Probably there was nothing the IWW could have done to resist this onslaught. But Chester is right that the Wobblies waffling on the war did not help. The die was already cast with its long history of statements opposing war and supporting sabotage. His claim that it was the IWW’s effectiveness in Bisbee and Butte that caused such a harsh government crackdown is interesting and may be overstated, but the IWW proved enough of a threat in western industries to provoke that response. Had Haywood openly opposed the war instead of realizing, quite correctly, that opposition would be an excuse to repress the IWW, maybe it would have created a broader resistance that would have pushed back against repression. Probably not. But in any case, even without the absurd statements about the IWW being an arm of the Kaiser, the IWW had provided plenty of ammunition against itself with its statements over sabotage to convince enough of the public that it was a real threat that needed violent suppression.
In some ways, the greatest tragedy was the collapse of the IWW over the prison release issue in 1924. With the fanaticism of the war behind the nation, freeing the period’s political prisoners became a popular cause. While Warren Harding maintained a case by case basis for release, Calvin Coolidge wanted the issue behind him entirely. Chester sees this issue as the final government victory for having divided the IWW beyond repair. I am a bit less convinced here. I wonder what would have happened if Big Bill Haywood had remained in the country rather than fleeing to the Soviet Union to avoid prison time. Early in the Wobblies’ existence, there was a great deal of resistance to centralized leadership, but by 1913, Haywood was the clear leader of the union. His departure both demoralized fellow Wobblies and radicals and created a leadership vacuum at a time of crisis. No one could really fill this, especially with major leaders in prison.
My major critique of Chester’s book that is he occasionally projects a radical past he thinks was on the verge of coming into existence. He calls World War I “intensely unpopular in the western states” but that’s far from clear. Moreover, he claims that millions of Americans were looking for IWW leadership on the war and that the union failed them. I’m really unconvinced of that claim. Chester states that workers joined the union fully aware that it demanded revolutionary changes. That is no doubt sometimes true, but there were lots of reasons people joined the IWW, reasons that could be as non-revolutionary as that the IWW controlled some trains that people needed to ride to get a job. Its membership was in constant flux and was never very large. So I don’t buy his claims for a huge section of the American working class ready for forceful resistance against the state and that IWW leadership against the war might have sparked it. You never know, but it feels more like wish than reality.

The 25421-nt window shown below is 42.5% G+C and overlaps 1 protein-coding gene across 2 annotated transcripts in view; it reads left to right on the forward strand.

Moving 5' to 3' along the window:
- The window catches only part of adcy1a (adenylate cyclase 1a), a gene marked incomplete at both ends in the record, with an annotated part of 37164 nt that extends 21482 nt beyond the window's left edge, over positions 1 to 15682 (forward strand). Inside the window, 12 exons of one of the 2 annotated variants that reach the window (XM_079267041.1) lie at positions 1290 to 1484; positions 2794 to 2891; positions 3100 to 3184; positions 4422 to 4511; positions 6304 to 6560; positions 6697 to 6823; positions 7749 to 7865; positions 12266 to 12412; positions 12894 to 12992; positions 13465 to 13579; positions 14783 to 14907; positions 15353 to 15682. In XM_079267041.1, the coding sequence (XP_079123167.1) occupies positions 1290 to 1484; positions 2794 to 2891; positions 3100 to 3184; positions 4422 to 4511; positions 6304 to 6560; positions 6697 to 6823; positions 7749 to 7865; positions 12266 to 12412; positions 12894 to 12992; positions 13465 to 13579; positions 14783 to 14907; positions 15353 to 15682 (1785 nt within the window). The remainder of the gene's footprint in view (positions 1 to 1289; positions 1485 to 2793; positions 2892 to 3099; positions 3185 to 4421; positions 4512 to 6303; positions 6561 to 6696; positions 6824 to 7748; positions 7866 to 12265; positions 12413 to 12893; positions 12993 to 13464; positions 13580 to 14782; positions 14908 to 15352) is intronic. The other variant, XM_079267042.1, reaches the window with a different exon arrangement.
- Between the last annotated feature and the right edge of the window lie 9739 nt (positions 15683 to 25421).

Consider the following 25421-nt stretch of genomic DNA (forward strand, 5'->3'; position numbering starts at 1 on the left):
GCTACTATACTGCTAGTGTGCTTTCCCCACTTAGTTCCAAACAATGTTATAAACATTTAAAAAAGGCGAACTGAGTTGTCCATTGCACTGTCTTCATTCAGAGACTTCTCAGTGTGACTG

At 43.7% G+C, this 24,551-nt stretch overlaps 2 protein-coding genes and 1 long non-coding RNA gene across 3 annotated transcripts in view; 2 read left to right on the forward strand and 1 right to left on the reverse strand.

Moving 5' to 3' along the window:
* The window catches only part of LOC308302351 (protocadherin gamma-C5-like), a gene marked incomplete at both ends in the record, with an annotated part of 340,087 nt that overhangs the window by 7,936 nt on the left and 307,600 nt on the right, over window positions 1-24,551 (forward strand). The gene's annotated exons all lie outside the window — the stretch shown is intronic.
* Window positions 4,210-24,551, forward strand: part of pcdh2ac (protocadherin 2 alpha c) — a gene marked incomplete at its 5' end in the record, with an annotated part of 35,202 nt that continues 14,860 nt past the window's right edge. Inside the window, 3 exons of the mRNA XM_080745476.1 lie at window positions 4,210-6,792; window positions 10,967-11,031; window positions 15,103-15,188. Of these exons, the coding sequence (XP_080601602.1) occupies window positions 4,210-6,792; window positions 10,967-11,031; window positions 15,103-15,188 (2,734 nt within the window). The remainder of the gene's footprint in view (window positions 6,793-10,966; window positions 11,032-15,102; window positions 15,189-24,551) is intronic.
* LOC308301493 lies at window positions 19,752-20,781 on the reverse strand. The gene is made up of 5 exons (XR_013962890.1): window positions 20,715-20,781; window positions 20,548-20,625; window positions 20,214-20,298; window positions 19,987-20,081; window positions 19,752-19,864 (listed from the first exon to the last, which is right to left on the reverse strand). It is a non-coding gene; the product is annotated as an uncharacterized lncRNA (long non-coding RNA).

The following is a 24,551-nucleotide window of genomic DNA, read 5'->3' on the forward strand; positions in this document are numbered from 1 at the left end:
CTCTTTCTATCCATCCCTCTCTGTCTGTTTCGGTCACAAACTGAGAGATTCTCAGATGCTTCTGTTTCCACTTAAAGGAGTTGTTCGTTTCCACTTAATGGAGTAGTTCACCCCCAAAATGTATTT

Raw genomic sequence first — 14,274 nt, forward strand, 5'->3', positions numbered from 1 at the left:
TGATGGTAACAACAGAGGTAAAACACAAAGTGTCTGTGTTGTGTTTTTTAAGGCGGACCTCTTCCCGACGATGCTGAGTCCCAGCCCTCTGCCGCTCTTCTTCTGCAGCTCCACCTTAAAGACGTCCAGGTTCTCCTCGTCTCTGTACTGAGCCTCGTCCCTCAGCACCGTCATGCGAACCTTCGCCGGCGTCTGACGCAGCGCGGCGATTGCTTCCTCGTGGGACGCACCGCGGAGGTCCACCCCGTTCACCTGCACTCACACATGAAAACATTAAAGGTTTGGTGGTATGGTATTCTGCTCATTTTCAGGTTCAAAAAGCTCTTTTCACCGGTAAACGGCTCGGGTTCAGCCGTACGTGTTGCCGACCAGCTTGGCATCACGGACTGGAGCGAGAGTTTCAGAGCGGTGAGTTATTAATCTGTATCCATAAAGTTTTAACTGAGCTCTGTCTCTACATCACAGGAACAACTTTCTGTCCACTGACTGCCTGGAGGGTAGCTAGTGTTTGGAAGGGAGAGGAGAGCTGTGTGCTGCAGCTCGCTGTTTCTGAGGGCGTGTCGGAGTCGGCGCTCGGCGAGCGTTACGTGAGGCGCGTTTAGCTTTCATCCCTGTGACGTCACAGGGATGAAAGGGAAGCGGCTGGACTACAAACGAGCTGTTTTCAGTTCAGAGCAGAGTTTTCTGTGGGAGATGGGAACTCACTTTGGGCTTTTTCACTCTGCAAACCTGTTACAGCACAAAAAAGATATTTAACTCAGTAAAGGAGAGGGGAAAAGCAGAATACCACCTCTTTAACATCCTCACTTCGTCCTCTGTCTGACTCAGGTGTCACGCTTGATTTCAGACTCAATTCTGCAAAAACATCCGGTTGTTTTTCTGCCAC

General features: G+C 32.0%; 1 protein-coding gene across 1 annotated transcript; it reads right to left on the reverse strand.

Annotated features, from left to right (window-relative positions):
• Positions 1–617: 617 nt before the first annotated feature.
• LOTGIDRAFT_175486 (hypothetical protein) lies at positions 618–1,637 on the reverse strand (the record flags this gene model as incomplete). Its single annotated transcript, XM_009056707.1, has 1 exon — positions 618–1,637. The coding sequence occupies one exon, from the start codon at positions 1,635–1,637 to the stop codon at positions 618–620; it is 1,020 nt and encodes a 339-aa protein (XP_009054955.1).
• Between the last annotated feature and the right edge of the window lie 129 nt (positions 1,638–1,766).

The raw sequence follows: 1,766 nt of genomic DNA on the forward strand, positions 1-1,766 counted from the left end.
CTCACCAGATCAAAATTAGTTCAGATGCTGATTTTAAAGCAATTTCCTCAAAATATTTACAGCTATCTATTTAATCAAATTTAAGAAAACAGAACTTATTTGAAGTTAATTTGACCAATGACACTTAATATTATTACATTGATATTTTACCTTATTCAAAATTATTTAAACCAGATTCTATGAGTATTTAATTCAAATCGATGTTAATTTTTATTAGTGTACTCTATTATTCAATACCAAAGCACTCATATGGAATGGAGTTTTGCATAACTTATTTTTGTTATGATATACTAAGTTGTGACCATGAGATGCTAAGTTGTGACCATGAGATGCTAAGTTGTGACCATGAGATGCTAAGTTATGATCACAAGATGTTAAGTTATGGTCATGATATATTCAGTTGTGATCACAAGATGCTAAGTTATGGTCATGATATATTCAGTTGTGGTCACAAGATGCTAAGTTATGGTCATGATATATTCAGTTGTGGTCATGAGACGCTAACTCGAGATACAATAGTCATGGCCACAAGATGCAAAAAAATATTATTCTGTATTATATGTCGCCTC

Still, the major points of this book are spot on. The discussion of the violent rhetoric and its disadvantages is particularly useful in a world where the same kind of sabotage the IWW fantasized about is looked upon as an outright positive by certain, albeit small, sections of the left. Knowing more about the overwhelming state repression of the IWW also reminds us of how the state can be mobilized to crush resistance. Overall, this is a really good book that I strongly recommend.